On day 3, we learned about an emergency code the patient could call on the phone – a kind nurse suggested it.  And yes, late at night, a team arrived – an administrative team.  My daughter, who is skilled in conflict resolution, ran the ‘code’ herself.  She explained what had happened and how we knew no answers, how her sheets hadn’t been changed, and for her first foray into solid food she was brought pasta with red sauce.  “What were you thinking?”  At five a.m. one morning, a phlebotomist came into the room, a dashing young man, flipped on the overhead light, went between the geri chair and the bed, flipped on the bed light, grabbed her arm and put the tourniquet on as he shouted, “good morning! I have to take your blood!” and she yelled, “go away, what are you doing – who does that to someone when they are dead asleep and sick?  What are you thinking?”  (That moment was my first ray of hope she was getting better.) And how the nurses – some of them – would lie – would tell her they were going to get the doctor, and not do that.  Would tell her that the big team was coming in from Beth Israel or Brigham, and they never did.  Five days.  And she was waiting.  Maybe the ‘experts’ would have answers.  But they never came. The emergency code team took their notes.  We wondered if some famous star had sued the hospital and this team was part of their settlement to the patients left behind.  To this day we don’t know what happened after that late night bedside meeting – because no one ever told us.

Eventually, the situation improved.  She took her first steps down the hall.  Straight from her bed, without having even sat in a chair yet.  “Oh, oh..”, I thought.  And, yes, lickity-split, she was being prepared to go home.  No answers.  Lots of medication.  IVs being pulled out.

Recovery took some time.  Just walking in the door and seeing her cat made a world of difference.  Couch all made up with sheets and pillows.  Mom by her side – where else would I have been?  And time did its miracle.

Tests followed – one by one – answers, we needed answers.  Almost none were to be found.  “Don’t look further (in literally a hushed whisper) we don’t do that today, in our ‘new’ medicine – we just treat symptoms and if they go away, wonderful. We don’t look for more.”  Really.  Almost by accident we find some fixable vitamin deficiency and it gives us something to work on, a crack in a door, and we go down that path.  And still do…  We have no diagnosis.  Just questions.  Just a somewhat uneasy feeling and a “what the heck was that all about?” nagging, nagging question.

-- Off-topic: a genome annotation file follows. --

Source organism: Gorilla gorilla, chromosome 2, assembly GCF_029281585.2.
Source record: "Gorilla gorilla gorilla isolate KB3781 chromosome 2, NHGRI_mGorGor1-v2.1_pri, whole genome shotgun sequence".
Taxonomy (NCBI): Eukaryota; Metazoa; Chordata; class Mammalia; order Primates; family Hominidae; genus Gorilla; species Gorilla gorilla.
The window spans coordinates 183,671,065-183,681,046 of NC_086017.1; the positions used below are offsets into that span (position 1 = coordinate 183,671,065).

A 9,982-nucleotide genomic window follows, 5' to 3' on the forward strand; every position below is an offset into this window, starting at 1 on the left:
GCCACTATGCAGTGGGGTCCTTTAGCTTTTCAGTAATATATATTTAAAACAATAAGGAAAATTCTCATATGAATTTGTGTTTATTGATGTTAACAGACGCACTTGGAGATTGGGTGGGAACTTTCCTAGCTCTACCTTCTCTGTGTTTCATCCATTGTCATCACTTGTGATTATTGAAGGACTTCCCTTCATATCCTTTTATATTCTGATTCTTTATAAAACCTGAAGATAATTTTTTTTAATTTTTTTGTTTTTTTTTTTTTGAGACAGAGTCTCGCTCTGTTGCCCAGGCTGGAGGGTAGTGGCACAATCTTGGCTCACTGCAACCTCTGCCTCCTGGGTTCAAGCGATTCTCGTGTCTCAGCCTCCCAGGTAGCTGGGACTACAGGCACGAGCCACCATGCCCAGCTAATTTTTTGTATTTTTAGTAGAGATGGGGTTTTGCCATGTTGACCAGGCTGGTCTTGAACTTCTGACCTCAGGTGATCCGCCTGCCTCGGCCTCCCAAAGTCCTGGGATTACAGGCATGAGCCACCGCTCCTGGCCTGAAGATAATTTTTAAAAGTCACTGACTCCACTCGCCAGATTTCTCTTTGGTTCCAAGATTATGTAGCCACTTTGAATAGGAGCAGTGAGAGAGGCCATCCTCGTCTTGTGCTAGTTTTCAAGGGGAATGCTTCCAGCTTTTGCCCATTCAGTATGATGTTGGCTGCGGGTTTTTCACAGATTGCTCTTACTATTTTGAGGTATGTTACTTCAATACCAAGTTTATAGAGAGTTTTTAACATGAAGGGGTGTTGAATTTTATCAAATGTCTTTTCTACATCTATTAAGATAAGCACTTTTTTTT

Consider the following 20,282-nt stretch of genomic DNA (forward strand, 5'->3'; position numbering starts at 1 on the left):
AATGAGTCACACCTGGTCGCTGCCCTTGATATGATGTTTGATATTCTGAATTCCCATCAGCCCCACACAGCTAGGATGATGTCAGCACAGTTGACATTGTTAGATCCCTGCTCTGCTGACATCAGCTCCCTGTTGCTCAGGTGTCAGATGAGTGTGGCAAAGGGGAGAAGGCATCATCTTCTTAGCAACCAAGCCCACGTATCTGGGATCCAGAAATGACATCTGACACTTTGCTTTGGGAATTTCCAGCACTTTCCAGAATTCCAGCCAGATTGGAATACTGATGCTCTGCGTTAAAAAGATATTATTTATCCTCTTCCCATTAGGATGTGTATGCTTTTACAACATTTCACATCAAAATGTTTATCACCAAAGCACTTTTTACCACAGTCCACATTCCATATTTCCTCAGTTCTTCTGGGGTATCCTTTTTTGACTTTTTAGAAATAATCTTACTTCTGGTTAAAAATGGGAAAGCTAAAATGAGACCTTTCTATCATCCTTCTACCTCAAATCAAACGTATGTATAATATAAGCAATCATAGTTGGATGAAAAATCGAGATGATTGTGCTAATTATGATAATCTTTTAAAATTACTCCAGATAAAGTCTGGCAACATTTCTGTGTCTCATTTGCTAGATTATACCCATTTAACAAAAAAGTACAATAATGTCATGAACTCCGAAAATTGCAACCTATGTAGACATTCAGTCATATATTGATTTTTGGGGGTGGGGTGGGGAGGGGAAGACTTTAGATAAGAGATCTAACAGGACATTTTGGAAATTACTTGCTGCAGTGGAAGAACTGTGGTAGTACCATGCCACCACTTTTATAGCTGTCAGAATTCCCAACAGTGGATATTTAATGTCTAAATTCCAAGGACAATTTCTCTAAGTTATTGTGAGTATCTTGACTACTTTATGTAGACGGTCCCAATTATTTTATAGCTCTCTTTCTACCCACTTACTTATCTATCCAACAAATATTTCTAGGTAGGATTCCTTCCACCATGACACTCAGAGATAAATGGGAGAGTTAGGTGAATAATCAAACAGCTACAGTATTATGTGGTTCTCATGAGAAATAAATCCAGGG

As 2013 comes to a close, I have four days left to pay the bills that have accumulated – to get the medical tax deduction for this year.  I might as well.  I have been collecting bills, notes, forms, tests, hospital ID bracelets, etc. in this folder that is so thick it no longer closes.  Tonight I open everything, decide to sort it, which bill to pay, which one to dispute (two ED visits in 10 hours? – don’t charge me for both when she should never have been sent home…please…thank you…), and then – the big question – how much has been covered by insurance?  I take a photo.  Each pile is a different ‘vendor’, if you will.  We were in one place, but I’m counting 10 separate places to be paid.

ImageMy daughter is very smart.  She is a grad student at a Massachusetts university – one with a unionized faculty.  One that offered her a position assisting a professor (and by the way, that makes you a union employee, and by the way, you also get health insurance, and there is no charge to you for it).

Our bills will total $50,000 gross.  Or more.  The door is still open.  Massachusetts was the first state to have Romneycare.  I will be doing final calculations, but it looks like we will have less than $2,000 to absorb.  Maybe $1,000 if we can negotiate based on being an adult student with little income/assets.